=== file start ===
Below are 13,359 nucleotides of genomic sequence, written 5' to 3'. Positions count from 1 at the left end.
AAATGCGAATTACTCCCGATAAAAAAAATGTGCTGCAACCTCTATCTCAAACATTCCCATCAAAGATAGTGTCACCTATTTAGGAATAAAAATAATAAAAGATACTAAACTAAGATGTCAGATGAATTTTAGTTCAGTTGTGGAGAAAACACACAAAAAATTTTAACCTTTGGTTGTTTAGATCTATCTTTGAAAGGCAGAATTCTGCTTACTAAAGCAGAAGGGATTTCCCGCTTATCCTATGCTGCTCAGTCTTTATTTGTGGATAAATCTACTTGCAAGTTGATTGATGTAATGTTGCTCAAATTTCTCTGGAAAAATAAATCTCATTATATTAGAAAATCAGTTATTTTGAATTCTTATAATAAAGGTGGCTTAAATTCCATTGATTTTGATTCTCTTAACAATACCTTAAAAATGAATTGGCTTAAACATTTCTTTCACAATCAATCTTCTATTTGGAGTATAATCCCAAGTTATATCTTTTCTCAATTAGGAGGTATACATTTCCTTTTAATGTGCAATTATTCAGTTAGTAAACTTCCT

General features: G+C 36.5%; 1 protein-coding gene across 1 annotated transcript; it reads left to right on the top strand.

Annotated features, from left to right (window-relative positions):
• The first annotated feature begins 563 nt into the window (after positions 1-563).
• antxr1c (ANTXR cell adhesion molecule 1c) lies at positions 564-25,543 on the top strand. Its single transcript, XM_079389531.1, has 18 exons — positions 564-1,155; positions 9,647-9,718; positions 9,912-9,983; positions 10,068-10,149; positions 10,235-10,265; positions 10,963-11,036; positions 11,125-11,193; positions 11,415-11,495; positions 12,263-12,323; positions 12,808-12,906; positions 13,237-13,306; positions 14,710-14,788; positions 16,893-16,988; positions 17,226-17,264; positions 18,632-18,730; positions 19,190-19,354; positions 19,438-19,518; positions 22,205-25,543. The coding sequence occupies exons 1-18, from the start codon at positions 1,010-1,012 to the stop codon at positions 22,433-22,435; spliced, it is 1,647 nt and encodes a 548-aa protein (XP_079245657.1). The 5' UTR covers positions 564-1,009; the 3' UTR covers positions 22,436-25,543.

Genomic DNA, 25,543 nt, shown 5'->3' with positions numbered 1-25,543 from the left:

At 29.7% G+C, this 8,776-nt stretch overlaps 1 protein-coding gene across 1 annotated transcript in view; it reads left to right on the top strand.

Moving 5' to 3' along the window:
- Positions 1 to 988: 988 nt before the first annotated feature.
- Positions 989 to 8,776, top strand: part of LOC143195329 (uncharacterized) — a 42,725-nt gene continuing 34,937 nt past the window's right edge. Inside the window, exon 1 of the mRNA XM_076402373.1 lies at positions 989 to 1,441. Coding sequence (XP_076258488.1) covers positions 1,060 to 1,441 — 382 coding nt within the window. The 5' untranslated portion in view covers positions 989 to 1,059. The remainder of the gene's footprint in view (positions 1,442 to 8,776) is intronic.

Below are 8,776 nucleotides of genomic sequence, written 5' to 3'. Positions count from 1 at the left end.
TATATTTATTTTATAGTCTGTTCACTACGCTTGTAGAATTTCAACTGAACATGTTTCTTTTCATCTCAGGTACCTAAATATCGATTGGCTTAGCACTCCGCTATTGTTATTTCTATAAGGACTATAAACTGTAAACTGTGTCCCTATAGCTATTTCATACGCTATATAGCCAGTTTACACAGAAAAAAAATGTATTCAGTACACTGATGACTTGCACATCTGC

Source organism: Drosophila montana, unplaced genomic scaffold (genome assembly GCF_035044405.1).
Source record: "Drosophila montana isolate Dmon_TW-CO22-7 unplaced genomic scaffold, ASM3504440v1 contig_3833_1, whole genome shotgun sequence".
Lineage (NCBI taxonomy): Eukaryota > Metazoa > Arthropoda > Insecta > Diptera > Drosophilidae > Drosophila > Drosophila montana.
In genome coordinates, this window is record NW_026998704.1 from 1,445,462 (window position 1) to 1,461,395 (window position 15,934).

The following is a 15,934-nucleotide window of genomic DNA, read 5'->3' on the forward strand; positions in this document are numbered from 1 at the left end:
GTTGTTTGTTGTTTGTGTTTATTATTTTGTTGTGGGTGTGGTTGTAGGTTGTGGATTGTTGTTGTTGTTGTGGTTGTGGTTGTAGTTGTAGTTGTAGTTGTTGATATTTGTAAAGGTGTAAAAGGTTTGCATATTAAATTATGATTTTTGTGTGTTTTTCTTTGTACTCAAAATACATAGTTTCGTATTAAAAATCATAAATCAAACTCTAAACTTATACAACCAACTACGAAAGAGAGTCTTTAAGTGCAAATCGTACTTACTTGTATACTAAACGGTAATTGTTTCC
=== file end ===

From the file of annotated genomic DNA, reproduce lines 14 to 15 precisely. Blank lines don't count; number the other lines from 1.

Source organism: Drosophila montana, unplaced genomic scaffold (genome assembly GCF_035044405.1).
Source record: "Drosophila montana isolate Dmon_TW-CO22-7 unplaced genomic scaffold, ASM3504440v1 contig_3833_1, whole genome shotgun sequence".